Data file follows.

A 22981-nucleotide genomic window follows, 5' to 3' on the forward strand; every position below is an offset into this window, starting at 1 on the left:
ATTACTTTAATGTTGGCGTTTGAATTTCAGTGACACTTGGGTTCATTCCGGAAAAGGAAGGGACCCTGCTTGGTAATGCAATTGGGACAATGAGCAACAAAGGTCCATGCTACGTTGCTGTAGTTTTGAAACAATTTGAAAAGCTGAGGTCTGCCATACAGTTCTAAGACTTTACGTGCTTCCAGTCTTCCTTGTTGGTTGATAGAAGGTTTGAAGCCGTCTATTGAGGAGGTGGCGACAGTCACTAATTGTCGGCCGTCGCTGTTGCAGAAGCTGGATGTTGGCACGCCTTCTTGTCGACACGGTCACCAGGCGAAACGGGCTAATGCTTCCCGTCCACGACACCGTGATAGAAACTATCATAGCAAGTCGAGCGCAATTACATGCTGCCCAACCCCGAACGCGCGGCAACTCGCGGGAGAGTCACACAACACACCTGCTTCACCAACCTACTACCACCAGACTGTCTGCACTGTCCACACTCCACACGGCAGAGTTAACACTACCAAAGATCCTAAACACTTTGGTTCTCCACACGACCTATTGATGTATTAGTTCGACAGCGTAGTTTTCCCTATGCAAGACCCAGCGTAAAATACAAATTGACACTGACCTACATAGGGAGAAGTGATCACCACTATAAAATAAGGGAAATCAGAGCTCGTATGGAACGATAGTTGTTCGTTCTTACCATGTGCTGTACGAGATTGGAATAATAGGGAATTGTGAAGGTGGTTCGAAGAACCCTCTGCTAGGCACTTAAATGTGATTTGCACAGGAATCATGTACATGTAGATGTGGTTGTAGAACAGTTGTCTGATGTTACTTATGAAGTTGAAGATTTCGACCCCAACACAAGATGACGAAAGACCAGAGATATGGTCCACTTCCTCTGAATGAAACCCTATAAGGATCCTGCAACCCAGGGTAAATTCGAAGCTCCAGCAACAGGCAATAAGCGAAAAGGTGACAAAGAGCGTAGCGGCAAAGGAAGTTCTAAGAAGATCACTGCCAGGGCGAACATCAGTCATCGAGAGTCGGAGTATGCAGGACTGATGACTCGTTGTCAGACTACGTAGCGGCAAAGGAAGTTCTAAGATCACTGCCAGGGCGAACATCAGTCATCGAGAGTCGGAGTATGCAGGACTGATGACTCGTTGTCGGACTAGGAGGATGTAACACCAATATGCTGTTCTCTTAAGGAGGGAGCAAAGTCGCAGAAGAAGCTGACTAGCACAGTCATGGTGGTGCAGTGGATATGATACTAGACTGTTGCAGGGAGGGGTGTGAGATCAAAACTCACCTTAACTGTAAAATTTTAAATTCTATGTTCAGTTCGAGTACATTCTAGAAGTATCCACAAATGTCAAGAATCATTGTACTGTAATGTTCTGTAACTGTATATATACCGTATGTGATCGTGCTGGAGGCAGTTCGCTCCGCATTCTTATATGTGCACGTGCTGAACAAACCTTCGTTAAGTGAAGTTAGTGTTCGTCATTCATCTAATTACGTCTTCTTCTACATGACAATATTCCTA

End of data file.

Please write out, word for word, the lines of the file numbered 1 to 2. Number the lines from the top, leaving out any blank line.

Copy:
A 22981-nucleotide genomic window follows, 5' to 3' on the forward strand; every position below is an offset into this window, starting at 1 on the left:
ATTACTTTAATGTTGGCGTTTGAATTTCAGTGACACTTGGGTTCATTCCGGAAAAGGAAGGGACCCTGCTTGGTAATGCAATTGGGACAATGAGCAACAAAGGTCCATGCTACGTTGCTGTAGTTTTGAAACAATTTGAAAAGCTGAGGTCTGCCATACAGTTCTAAGACTTTACGTGCTTCCAGTCTTCCTTGTTGGTTGATAGAAGGTTTGAAGCCGTCTATTGAGGAGGTGGCGACAGTCACTAATTGTCGGCCGTCGCTGTTGCAGAAGCTGGATGTTGGCACGCCTTCTTGTCGACACGGTCACCAGGCGAAACGGGCTAATGCTTCCCGTCCACGACACCGTGATAGAAACTATCATAGCAAGTCGAGCGCAATTACATGCTGCCCAACCCCGAACGCGCGGCAACTCGCGGGAGAGTCACACAACACACCTGCTTCACCAACCTACTACCACCAGACTGTCTGCACTGTCCACACTCCACACGGCAGAGTTAACACTACCAAAGATCCTAAACACTTTGGTTCTCCACACGACCTATTGATGTATTAGTTCGACAGCGTAGTTTTCCCTATGCAAGACCCAGCGTAAAATACAAATTGACACTGACCTACATAGGGAGAAGTGATCACCACTATAAAATAAGGGAAATCAGAGCTCGTATGGAACGATAGTTGTTCGTTCTTACCATGTGCTGTACGAGATTGGAATAATAGGGAATTGTGAAGGTGGTTCGAAGAACCCTCTGCTAGGCACTTAAATGTGATTTGCACAGGAATCATGTACATGTAGATGTGGTTGTAGAACAGTTGTCTGATGTTACTTATGAAGTTGAAGATTTCGACCCCAACACAAGATGACGAAAGACCAGAGATATGGTCCACTTCCTCTGAATGAAACCCTATAAGGATCCTGCAACCCAGGGTAAATTCGAAGCTCCAGCAACAGGCAATAAGCGAAAAGGTGACAAAGAGCGTAGCGGCAAAGGAAGTTCTAAGAAGATCACTGCCAGGGCGAACATCAGTCATCGAGAGTCGGAGTATGCAGGACTGATGACTCGTTGTCAGACTACGTAGCGGCAAAGGAAGTTCTAAGATCACTGCCAGGGCGAACATCAGTCATCGAGAGTCGGAGTATGCAGGACTGATGACTCGTTGTCGGACTAGGAGGATGTAACACCAATATGCTGTTCTCTTAAGGAGGGAGCAAAGTCGCAGAAGAAGCTGACTAGCACAGTCATGGTGGTGCAGTGGATATGATACTAGACTGTTGCAGGGAGGGGTGTGAGATCAAAACTCACCTTAACTGTAAAATTTTAAATTCTATGTTCAGTTCGAGTACATTCTAGAAGTATCCACAAATGTCAAGAATCATTGTACTGTAATGTTCTGTAACTGTATATATACCGTATGTGATCGTGCTGGAGGCAGTTCGCTCCGCATTCTTATATGTGCACGTGCTGAACAAACCTTCGTTAAGTGAAGTTAGTGTTCGTCATTCATCTAATTACGTCTTCTTCTACATGACAATATTCCTA